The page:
The classroom was shrouded in darkness except for beams of light criss-crossing the room. All around students were abuzz with excitement. “Aim the mirror this way! Put the flashlight over here! Do you think it will work backwards?” With students fully engaged, I knew I had a hit new science skills challenge on my hands!
“Mirrors and Mazes” (student handout attached here) puts students understanding of reflection and the straight path that light travels to the test. Given a flashlight, set of mirrors, obstacle “slats”, and a target, students are asked to create a light maze using the tools provided. To encourage thoughtful planning (and demonstration of knowledge) students first construct the maze without the flashlight, then test to determine if their maze was successful or if the course requires tweaking. Modeling clay is used to set the slats and target in place making adjustments and maneuvering easy.
|Testing the maze and angle of reflection off the mirrors.|
Once a successful maze has been formed students draw a map outlining the path of their light and the types of obstacle slats their light passed through. The map acts as practice for students creating technical diagrams with the need for attention to detail while creating an answer key for the next phase. After all teams have completed their mazes, the maze-makers remove the mirrors and leave them aside. Another group then attempts to put the displaced mirrors back in their correct location!
Today was the first time of what I hope will be many opportunities to see Mirrors and Mazes in action. As a facilitator of the activity there was lots to take in, and plenty to keep in mind for next time. I’ve listed a few of the most important things to consider below for readers interested in making their own Mirrors and Mazes activity.
|Eager to test the reflectivity of the mirrors.|
Don’t hand out flashlights at the very beginning. Students were eager to test their mazes without fully considering its design. If time allows (at least 45 minutes) I would even have students first construct the model maze illustrated on the bottom of the handout. The practice will give the students a chance early on to handle and manipulate the tools provided to test how well they stand up before mixing in the creativity element. Closely examining the map will likely lead to better student work when it comes to drawing their own as well as map quality was admittedly lacking in this first go round (more on that later.)
|Adding a third dimension requires taller mirrors!|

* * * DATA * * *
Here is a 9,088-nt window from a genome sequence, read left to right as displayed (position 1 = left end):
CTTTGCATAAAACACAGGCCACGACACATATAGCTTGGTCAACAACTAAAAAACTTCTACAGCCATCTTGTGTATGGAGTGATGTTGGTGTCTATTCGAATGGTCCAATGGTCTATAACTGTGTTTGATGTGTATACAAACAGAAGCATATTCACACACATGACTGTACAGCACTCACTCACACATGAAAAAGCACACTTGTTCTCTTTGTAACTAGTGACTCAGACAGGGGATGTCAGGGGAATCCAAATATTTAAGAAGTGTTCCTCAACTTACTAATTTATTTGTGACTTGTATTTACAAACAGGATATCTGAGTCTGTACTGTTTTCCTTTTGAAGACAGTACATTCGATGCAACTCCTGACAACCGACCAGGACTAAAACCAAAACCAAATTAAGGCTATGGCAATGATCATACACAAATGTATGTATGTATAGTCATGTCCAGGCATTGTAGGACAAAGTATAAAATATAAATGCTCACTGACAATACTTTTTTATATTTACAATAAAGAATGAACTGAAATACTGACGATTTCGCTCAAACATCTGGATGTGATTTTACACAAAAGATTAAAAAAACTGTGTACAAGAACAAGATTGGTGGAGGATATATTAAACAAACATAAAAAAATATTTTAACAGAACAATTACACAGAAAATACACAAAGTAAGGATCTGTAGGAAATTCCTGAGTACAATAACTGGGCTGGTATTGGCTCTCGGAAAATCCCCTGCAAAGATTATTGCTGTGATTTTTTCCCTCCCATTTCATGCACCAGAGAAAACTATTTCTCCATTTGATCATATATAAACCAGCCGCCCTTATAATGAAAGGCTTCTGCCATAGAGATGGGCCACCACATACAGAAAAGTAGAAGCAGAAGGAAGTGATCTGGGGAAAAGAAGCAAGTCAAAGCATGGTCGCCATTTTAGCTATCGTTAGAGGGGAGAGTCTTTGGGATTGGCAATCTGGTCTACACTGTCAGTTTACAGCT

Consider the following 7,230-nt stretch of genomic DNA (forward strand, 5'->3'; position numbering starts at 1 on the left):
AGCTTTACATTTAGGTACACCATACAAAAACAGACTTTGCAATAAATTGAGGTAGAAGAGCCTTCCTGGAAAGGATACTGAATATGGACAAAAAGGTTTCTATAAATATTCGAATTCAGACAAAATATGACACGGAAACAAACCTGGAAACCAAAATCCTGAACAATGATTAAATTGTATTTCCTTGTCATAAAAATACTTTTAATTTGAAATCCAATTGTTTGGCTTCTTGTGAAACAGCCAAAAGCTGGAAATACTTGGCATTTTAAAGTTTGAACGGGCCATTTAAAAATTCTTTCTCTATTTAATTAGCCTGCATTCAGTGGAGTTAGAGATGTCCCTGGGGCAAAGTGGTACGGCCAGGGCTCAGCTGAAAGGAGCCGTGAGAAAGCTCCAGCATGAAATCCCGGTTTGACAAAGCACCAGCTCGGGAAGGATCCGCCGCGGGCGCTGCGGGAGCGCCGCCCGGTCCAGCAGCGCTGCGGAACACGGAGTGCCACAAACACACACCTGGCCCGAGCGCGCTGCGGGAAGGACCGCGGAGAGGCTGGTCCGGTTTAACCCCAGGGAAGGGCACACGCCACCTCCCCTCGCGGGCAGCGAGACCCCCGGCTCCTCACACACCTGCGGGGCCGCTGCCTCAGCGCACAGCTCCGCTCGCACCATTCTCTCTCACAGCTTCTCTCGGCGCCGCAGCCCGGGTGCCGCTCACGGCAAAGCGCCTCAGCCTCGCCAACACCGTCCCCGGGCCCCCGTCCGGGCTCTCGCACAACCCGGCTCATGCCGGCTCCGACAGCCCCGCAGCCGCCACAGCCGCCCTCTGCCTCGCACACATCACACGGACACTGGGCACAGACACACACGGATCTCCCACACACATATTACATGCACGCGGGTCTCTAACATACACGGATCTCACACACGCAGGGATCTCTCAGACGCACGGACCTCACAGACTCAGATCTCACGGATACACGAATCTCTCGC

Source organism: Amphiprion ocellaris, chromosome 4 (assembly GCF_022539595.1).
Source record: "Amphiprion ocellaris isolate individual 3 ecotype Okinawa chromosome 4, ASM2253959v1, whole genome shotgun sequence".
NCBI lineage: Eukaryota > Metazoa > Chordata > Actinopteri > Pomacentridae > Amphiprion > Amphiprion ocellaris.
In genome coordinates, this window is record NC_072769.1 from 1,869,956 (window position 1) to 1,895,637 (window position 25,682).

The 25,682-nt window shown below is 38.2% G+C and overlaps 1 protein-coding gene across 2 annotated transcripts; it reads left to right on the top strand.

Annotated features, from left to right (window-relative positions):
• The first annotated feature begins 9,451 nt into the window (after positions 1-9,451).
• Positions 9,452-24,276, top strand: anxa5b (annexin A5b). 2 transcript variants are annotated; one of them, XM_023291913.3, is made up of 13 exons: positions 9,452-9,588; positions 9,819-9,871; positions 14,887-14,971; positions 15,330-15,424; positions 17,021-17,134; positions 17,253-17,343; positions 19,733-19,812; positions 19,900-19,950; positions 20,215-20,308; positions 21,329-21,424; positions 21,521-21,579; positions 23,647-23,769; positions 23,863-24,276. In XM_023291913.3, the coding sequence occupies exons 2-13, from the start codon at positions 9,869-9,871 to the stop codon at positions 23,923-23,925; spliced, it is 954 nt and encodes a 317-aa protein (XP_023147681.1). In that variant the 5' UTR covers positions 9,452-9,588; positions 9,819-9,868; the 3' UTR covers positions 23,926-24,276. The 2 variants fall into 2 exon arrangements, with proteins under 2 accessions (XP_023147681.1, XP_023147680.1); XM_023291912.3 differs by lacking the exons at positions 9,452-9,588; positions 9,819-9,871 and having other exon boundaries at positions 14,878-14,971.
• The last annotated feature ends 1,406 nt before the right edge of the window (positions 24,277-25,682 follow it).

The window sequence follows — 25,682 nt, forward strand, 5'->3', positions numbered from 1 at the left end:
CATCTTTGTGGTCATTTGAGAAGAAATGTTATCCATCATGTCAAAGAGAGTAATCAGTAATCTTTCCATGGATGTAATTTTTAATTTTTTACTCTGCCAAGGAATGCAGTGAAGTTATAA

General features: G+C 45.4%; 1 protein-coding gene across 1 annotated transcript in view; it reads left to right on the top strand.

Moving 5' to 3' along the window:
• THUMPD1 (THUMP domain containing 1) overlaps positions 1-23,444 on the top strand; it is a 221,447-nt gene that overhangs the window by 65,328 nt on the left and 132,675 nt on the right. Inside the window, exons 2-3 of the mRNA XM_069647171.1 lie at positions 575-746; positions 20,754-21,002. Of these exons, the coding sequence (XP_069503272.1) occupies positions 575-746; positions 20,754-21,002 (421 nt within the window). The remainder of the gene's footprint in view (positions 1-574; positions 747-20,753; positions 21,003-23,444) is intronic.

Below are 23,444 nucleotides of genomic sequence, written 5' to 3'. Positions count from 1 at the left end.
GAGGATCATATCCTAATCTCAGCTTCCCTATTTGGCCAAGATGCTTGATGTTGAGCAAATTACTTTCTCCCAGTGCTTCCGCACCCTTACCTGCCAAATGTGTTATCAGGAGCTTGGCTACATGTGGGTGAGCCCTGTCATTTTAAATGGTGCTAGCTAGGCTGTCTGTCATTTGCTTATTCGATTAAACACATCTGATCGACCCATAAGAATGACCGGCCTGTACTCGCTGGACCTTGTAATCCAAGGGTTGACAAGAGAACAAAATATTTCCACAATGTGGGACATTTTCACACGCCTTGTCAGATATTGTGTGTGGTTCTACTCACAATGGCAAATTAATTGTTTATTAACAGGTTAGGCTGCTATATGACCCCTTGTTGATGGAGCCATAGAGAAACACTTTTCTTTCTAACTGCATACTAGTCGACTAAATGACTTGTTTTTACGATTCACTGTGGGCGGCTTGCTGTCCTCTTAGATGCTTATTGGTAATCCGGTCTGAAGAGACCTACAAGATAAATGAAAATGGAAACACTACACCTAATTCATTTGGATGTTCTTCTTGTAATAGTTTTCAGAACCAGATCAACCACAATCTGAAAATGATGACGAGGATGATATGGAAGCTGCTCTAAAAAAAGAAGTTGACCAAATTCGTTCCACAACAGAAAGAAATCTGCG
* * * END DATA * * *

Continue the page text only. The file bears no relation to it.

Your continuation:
Allow kids to get creative! A few groups bucked the original directions and attempted to add a third dimension to their mazes by tilting mirrors up and down or by dangling their flashlights from above instead of resting them on the table. While this presented additional challenges to mapping the maze one could easily argue that allowing students to explore the limits of their maze design and understanding of mirror reflection is more valuable.
Let the tempo of the class dictate your direction. While I am hopeful that future facilitation of this activity will lead to completing all the objectives in this lesson, on the first go-round I was unable to give students time to try other groups mazes. The reason for this was two-fold. One, some groups were extending their mazes into a third-dimension or tweaking their maze to illuminate more of the bulls-eye. Two, the spatial and illustrative skills necessary to make an accurate map, requiring re-draws and additional time.
Speaking of Maps… The maps generated by most students left something to be desired and as they often did not accurately demonstrate students’ understanding of the light’s angle of reflection off mirrors nor how the light traveled through the holes in the slats. Most maps appeared to focus primarily on simply how many obstacles / mirrors were used. It is possible “top-view” maps such as these may be a first for third graders, which would explain the general low quality of these maps. Still, additional time focused on this skill and more attention to the model map provided on the handout I predict will likely lead to improved map construction.
Special Thanks to Francis Wyman Teacher, Anita Mason. As someone connected to plenty of elementary science blogs and professional resources it can sometimes be hard to filter through and identify what will work best in classrooms. Mirrors and Mazes was first brought to my attention by Anita who wanted to do the activity with her students but did not have the time or resources to pull it all together. As the school system’s science specialist this was a perfect opportunity for me to work collaboratively with one of the classroom teachers. Before making full classroom sets Anita was consulted to ensure what I produced was within the vision of what she was looking for. The result, I believe, is a better product than an activity I would have otherwise created alone and then “shopped out” to teachers as they introduced their own units on light down the road. Thank you, Anita!